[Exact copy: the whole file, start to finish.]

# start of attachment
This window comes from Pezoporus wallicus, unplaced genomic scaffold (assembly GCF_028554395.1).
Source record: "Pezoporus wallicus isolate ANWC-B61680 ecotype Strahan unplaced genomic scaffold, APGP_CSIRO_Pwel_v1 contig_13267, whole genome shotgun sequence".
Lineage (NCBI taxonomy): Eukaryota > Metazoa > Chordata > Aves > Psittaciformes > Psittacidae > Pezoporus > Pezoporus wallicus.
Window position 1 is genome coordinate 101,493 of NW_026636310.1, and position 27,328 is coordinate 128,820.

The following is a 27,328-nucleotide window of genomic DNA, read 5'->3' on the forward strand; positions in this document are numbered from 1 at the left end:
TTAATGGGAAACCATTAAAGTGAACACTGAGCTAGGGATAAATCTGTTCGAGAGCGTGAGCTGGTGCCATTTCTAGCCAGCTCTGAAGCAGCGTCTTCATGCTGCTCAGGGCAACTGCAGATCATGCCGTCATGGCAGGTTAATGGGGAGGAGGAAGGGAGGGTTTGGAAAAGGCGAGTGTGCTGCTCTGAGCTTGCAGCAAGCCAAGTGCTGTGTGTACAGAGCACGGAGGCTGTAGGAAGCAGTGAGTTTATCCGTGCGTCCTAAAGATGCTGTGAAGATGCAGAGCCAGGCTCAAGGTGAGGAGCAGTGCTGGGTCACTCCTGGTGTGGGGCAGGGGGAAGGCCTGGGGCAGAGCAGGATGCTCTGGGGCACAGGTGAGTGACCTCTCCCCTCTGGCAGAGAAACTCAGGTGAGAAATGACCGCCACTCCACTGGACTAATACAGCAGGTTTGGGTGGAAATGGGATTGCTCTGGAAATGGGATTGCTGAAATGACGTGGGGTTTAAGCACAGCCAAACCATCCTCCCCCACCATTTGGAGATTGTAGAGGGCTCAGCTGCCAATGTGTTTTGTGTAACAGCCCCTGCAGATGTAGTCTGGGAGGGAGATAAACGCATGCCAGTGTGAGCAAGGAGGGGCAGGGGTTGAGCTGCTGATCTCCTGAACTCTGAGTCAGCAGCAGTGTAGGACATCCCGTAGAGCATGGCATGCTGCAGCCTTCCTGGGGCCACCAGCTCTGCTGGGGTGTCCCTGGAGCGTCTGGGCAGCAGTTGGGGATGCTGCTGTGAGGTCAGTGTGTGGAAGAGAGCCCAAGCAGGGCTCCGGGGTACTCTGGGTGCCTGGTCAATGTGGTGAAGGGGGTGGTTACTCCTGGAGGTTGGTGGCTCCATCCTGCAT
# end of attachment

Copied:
This window comes from Pezoporus wallicus, unplaced genomic scaffold (assembly GCF_028554395.1).
Source record: "Pezoporus wallicus isolate ANWC-B61680 ecotype Strahan unplaced genomic scaffold, APGP_CSIRO_Pwel_v1 contig_13267, whole genome shotgun sequence".
Lineage (NCBI taxonomy): Eukaryota > Metazoa > Chordata > Aves > Psittaciformes > Psittacidae > Pezoporus > Pezoporus wallicus.
Window position 1 is genome coordinate 101,493 of NW_026636310.1, and position 27,328 is coordinate 128,820.

The following is a 27,328-nucleotide window of genomic DNA, read 5'->3' on the forward strand; positions in this document are numbered from 1 at the left end:
TTAATGGGAAACCATTAAAGTGAACACTGAGCTAGGGATAAATCTGTTCGAGAGCGTGAGCTGGTGCCATTTCTAGCCAGCTCTGAAGCAGCGTCTTCATGCTGCTCAGGGCAACTGCAGATCATGCCGTCATGGCAGGTTAATGGGGAGGAGGAAGGGAGGGTTTGGAAAAGGCGAGTGTGCTGCTCTGAGCTTGCAGCAAGCCAAGTGCTGTGTGTACAGAGCACGGAGGCTGTAGGAAGCAGTGAGTTTATCCGTGCGTCCTAAAGATGCTGTGAAGATGCAGAGCCAGGCTCAAGGTGAGGAGCAGTGCTGGGTCACTCCTGGTGTGGGGCAGGGGGAAGGCCTGGGGCAGAGCAGGATGCTCTGGGGCACAGGTGAGTGACCTCTCCCCTCTGGCAGAGAAACTCAGGTGAGAAATGACCGCCACTCCACTGGACTAATACAGCAGGTTTGGGTGGAAATGGGATTGCTCTGGAAATGGGATTGCTGAAATGACGTGGGGTTTAAGCACAGCCAAACCATCCTCCCCCACCATTTGGAGATTGTAGAGGGCTCAGCTGCCAATGTGTTTTGTGTAACAGCCCCTGCAGATGTAGTCTGGGAGGGAGATAAACGCATGCCAGTGTGAGCAAGGAGGGGCAGGGGTTGAGCTGCTGATCTCCTGAACTCTGAGTCAGCAGCAGTGTAGGACATCCCGTAGAGCATGGCATGCTGCAGCCTTCCTGGGGCCACCAGCTCTGCTGGGGTGTCCCTGGAGCGTCTGGGCAGCAGTTGGGGATGCTGCTGTGAGGTCAGTGTGTGGAAGAGAGCCCAAGCAGGGCTCCGGGGTACTCTGGGTGCCTGGTCAATGTGGTGAAGGGGGTGGTTACTCCTGGAGGTTGGTGGCTCCATCCTGCAT